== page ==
For 27 years, Jim Nicholas of Minneapolis was a data analyst with the Minnesota Hospital Association. After retiring in 2016, he chose a decidedly different path:

Buckthorn buster on a bicycle.

For the past five years, 74-year-old Nicholas has become legendary along the paths of Lake Harriet in southwest Minneapolis, easy to spot with his red suspenders, thick yellow gloves, wide-brimmed hat and bike trailer, edging himself upward into prickly spots on various hills to cut-cut-cut away.

One resident, writing to this very newspaper, described Nicholas as an "eccentric fellow" who deserved public praise.

Curious strollers stop to ask him what in the world he's doing. Others seek his advice about the invasive buckthorn in their own yards.

And at least three people have called the police on him.

"I carry a sign that says 'invasive species removal,' and that gives me some cover," Nicholas said.

Nicholas volunteers about 10 hours a week busting buckthorn. "I treat it like a part-time job," said the married father of two young adults.

"I have to rest in between. It doesn't look like the hill is that steep, but you kind of have to pull yourself up."

Nicholas began to grasp the buckthorn "problem" during his work years, when he rode his bike to and from his job in St. Paul, 9 ½ miles each way.

"I had a perfect route," he said. "I took [Minnehaha] Creek to the Mississippi, across the Lake Street bridge and then it was a short hop to where I worked. The buckthorn permeated every part of the Grand Rounds Trail."

He describes buckthorn "as the poster child for invasive species."

It's found in two-thirds of Minnesota counties. The Minnesota Department of Natural Resources website describes two kinds of buckthorn: common, also called European, and glossy. Both were brought here from Europe as a popular hedging material.

The plants create many problems, such as out-competing native plants for nutrients, light and moisture; degrading wildlife habitat, and threatening the future of forests, wetlands, prairies and other natural habitat.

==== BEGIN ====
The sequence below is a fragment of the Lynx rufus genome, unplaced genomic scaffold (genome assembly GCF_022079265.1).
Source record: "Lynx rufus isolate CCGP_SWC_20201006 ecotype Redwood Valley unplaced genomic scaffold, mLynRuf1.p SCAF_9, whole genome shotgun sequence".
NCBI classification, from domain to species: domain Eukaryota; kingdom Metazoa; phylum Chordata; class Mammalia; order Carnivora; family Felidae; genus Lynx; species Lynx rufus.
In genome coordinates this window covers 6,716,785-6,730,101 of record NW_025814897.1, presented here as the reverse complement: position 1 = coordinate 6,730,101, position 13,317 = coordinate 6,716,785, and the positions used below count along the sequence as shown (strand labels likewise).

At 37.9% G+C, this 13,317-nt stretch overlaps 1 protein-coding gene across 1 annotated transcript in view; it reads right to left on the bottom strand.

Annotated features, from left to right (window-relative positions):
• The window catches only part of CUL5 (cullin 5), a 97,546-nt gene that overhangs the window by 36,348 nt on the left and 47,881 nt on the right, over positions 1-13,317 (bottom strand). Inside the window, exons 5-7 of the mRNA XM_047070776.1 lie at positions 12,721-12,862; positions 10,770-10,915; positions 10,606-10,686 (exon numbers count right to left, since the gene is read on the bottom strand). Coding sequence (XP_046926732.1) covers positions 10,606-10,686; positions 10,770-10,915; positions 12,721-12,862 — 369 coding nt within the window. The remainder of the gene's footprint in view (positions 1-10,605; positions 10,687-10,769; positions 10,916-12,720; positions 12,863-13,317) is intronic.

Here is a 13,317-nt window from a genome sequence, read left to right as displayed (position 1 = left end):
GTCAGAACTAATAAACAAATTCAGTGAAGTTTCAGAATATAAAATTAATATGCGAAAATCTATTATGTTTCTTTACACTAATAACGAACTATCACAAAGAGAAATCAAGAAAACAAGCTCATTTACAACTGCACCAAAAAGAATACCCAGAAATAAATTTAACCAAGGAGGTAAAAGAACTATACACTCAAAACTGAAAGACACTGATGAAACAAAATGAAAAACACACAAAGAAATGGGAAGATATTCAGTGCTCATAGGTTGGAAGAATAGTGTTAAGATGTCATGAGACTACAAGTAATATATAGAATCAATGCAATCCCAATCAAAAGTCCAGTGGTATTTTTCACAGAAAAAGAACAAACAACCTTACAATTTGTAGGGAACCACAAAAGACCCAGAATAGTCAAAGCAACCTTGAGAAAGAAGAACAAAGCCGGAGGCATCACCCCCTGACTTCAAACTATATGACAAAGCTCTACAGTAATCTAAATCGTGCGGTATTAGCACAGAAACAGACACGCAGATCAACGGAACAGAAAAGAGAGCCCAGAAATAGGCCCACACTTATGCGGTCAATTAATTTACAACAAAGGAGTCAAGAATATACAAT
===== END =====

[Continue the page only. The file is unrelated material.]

Plus, they create a mess.

"Birds like robins eat the buckthorn, which is like a laxative, and excrete it all over the place," Nicholas noted. Efforts to rid our state of buckthorn began in the 1980s.

Before retiring, Nicholas participated in a few "buckthorn busts," sponsored by the environmental committee of the Lynnhurst Neighborhood Association. After retiring, he became a park steward.

Every week, split into two or three day shifts, the Minneapolis man hops on his bike, pulls his trailer along Lake Harriet pathways, picks his spots and treks up 50 or 100 feet.

It's dicey work.

"The common buckthorn has sharp, spiky stems," Nicholas said. "I have to wear a canvas shirt and gloves. In the winters, it's best that you have on a couple layers, eye protection, something to cover your head. It can get thick enough that you wouldn't want to walk through it."

Little wonder he largely works alone.

"All are welcome, but not very many have answered the call," he said with a boisterous laugh.

He understands. "It's actually just not that much fun," he said. "But there is satisfaction in it. You cut a tree, prune it, drag it …"

Sometimes, members of scout troops or other service organizations join in "and that's a lot livelier," he said.

"Everybody is happy for three hours and you feel good, and you should feel good."

His wife, Anita Manne, and daughter, Emily, often walk past him and wave. Anita, he said, calls his effort "admirable."

"But they don't hang around," he said.

At least three times, he's had to pull out his identification card for police who have been called about his seemingly strange adventures. One "adamant" woman insisted that the birds "enjoyed the buckthorn," and Nicholas was cheating them of their happiness.

"Show me your science and I'll listen," she said.

"I copied some articles and presented them to her," he said. "To this day, she ignores me. I still say hi when I see her."

Cutting down buckthorn isn't his only concern. Re-establishing native plants in the buckthorn's place is crucial. Nicholas has a designated plot along the Minnehaha Creek bike path where he planted buckthorn seeds last spring, with native grasses and shrubs adjacent. His hope is that native plants will suppress the regrowth of buckthorn.

He'll eventually report back to the University of Minnesota's Invasive Terrestrial Plants and Pests Center on whether his effort succeeded.

Nicholas is joined in his effort by Brian Crotteau, a fellow Minneapolis volunteer whom Nicholas describes as "younger and stronger."

Crotteau, 54, has won three grants from his employer, Medtronic, to experiment with native plant restoration where buckthorn now flourishes. "If we don't protect these areas, they'll disappear," he said.

Crotteau noted that "dozens and dozens" of volunteers have heeded the buckthorn call, but he's especially appreciative of Nicholas. "Jim is so diligent, hardworking, honest, trustworthy," Crotteau said. "He's a great advocate and citizen."

Plus, he noted, the two men have a shared superpower: "We can spot buckthorn a mile away."

Gail Rosenblum • 612-673-7350